Scott Pilutik

I am an attorney and consultant living and working in Manhattan, focusing primarily on church/state constitutional law. I'm a recognized expert on the Church of Scientology organization. I also have strong interests in intellectual property law where it intersects with emerging media, and free speech.

I support the efforts of the Americans United for Separation of Church and State, the Freedom From Religion Foundation, the National Lawyers Guild, the ACLU, Creative Commons, and the Electronic Frontier Foundation. I am a member of the New York County Lawyers Association and the New York State Bar Association. I also enjoy (watching) hockey and (doing) photograhy.

Online I can be found on Facebook, Twitter. My resume can be viewed here. I can be reached by phone at 212.645.6241 or by e-mail at pilutik[at]

Science =/= Democracy

Panda Thumber Jason Rosenhouse tackles a challenge by Southwest Daily Times writer George Deipenbrock, who was seeking a “good argument” on why “teaching only the evolution theory does not violate the [Kansas] education science mission statement to make all students lifelong learners who can use science to make reasoned decisions. Presenting only one life science theory in classes without alternatives breeds ignorance and violates the mission statement.”

Rosenhouse deconstructs the ‘balance’ assumption/paradigm that Deipenbrock seeks well enough, but later in the response hits the nail cleaner than I’ve ever seen it hit when he says:

The fact is that every scientific theory presented as orthodoxy in science classes began in exactly the place ID finds itself now: A heresy believed by a handul of people dissatisfied with the orthodox view. In no case, however, did the adherents of the heresy earn their place in the curriculum by appealing directly to schools boards and state legislatures. In every case the heresy won out by producing evidence adequate to convince a large majority of scientists.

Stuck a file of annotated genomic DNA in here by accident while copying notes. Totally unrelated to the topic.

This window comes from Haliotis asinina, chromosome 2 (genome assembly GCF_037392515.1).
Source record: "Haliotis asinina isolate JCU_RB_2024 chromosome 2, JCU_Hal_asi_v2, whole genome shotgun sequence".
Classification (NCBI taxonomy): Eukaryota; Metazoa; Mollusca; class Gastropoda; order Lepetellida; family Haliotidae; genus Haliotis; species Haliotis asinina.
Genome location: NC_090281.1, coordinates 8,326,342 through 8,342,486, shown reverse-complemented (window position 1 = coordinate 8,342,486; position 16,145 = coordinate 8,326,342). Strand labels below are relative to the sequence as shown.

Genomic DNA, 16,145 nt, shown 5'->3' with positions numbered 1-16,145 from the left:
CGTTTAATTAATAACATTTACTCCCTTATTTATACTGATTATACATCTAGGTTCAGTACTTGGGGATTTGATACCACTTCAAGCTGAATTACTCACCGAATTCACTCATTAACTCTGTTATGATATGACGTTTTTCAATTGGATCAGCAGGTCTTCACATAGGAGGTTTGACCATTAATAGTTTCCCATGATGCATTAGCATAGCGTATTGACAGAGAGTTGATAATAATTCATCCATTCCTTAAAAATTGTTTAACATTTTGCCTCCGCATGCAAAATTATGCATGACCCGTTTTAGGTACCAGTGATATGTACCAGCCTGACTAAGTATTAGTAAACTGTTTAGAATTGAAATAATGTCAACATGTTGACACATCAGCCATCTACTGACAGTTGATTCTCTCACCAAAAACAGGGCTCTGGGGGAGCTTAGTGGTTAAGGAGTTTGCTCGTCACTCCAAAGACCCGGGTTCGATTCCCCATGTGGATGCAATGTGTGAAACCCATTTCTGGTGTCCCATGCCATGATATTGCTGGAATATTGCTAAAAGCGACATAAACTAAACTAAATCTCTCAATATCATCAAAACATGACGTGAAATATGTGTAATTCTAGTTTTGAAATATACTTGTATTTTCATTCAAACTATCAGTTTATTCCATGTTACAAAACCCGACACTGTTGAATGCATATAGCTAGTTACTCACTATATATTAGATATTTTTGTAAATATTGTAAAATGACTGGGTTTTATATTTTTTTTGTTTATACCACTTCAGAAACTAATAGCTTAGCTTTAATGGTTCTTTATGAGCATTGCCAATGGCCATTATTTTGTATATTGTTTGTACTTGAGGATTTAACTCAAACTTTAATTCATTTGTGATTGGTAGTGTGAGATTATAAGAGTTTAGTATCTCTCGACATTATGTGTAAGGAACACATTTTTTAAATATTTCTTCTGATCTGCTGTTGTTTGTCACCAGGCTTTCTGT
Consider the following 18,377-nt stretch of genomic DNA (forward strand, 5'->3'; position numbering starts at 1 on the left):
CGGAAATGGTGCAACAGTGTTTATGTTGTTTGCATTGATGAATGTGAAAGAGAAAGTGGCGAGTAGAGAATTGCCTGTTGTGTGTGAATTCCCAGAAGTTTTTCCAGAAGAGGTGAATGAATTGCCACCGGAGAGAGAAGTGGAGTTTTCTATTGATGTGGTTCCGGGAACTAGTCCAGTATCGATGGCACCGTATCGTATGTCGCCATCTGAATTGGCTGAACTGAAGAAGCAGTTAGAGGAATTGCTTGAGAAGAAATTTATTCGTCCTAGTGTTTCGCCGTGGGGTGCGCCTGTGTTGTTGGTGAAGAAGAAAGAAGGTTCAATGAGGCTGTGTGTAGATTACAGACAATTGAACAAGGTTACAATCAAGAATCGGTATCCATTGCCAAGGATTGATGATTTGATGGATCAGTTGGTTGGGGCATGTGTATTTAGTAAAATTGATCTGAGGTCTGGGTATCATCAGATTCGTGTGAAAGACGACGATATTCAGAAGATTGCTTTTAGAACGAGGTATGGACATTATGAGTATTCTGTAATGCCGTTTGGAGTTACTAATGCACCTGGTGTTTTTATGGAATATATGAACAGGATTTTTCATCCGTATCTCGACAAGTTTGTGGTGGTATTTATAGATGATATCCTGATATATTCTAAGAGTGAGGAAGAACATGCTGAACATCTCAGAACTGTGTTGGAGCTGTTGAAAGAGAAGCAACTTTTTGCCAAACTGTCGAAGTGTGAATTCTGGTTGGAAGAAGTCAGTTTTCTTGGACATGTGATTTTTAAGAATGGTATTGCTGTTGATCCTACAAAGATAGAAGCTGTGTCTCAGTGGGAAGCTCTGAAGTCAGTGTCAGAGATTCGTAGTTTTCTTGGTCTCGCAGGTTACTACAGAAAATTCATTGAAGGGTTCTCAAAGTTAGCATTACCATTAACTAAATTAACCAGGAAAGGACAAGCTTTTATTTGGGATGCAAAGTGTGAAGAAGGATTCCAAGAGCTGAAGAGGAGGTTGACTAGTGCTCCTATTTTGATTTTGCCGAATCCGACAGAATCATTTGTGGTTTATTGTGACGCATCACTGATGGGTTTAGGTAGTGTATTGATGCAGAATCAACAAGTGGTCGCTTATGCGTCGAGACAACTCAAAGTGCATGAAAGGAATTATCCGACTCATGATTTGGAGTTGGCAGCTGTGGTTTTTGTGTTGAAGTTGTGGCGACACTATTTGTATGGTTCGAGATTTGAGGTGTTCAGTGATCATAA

As I related in the comments on his site – Here we have a dubious majority (in some cases) who have deemed themselves privileged to contravene a process (scientific method) that has historically acted as the ruling principle for the procedure by which theories are accepted. The selection process is ingrained in the nature of scientific method itself. If we do away with that procedure, we do away with scientific method. The ID propenents invite a “scientific acceptance by majority” proposition that is truly dangerous.

  • notorious apostate

    This attempt to get ID into schools is a very good example of what it means not to be in the reality-based community, i.e. ignoring the facts and trying to shape people’s opinions regardless. Science does not equal democracy but I do think that democracy and an honest willingness to find out what the world is like do go hand in hand. Of course, the truth is not democratic – just because x per cent of Americans believe that angels/aliens/etc walk the earth does not make it so. The link goes the other way – a commitment to democratic ideals follows from the rejection of all utopias together with a modicum of empathy and a dose of humility – all traits that speak of a realistic view on the world.